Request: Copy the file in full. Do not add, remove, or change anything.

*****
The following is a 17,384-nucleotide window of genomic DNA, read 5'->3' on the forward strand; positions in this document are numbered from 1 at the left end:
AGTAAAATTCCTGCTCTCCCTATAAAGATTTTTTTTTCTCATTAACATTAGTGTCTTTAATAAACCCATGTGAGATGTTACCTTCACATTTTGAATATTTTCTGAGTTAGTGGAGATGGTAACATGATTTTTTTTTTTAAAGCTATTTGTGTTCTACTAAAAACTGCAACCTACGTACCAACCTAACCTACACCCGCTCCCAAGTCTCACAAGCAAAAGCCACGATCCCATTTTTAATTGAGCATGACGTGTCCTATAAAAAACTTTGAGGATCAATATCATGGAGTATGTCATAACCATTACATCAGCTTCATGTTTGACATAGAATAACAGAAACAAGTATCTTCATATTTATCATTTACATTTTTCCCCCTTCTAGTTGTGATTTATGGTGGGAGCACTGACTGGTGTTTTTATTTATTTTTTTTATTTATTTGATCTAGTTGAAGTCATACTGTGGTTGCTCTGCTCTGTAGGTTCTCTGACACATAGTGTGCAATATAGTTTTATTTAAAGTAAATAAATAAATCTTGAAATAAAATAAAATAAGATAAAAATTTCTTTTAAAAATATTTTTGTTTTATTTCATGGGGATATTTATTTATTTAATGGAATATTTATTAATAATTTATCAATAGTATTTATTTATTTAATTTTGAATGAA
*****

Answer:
The following is a 17,384-nucleotide window of genomic DNA, read 5'->3' on the forward strand; positions in this document are numbered from 1 at the left end:
AGTAAAATTCCTGCTCTCCCTATAAAGATTTTTTTTTCTCATTAACATTAGTGTCTTTAATAAACCCATGTGAGATGTTACCTTCACATTTTGAATATTTTCTGAGTTAGTGGAGATGGTAACATGATTTTTTTTTTTAAAGCTATTTGTGTTCTACTAAAAACTGCAACCTACGTACCAACCTAACCTACACCCGCTCCCAAGTCTCACAAGCAAAAGCCACGATCCCATTTTTAATTGAGCATGACGTGTCCTATAAAAAACTTTGAGGATCAATATCATGGAGTATGTCATAACCATTACATCAGCTTCATGTTTGACATAGAATAACAGAAACAAGTATCTTCATATTTATCATTTACATTTTTCCCCCTTCTAGTTGTGATTTATGGTGGGAGCACTGACTGGTGTTTTTATTTATTTTTTTTATTTATTTGATCTAGTTGAAGTCATACTGTGGTTGCTCTGCTCTGTAGGTTCTCTGACACATAGTGTGCAATATAGTTTTATTTAAAGTAAATAAATAAATCTTGAAATAAAATAAAATAAGATAAAAATTTCTTTTAAAAATATTTTTGTTTTATTTCATGGGGATATTTATTTATTTAATGGAATATTTATTAATAATTTATCAATAGTATTTATTTATTTAATTTTGAATGAA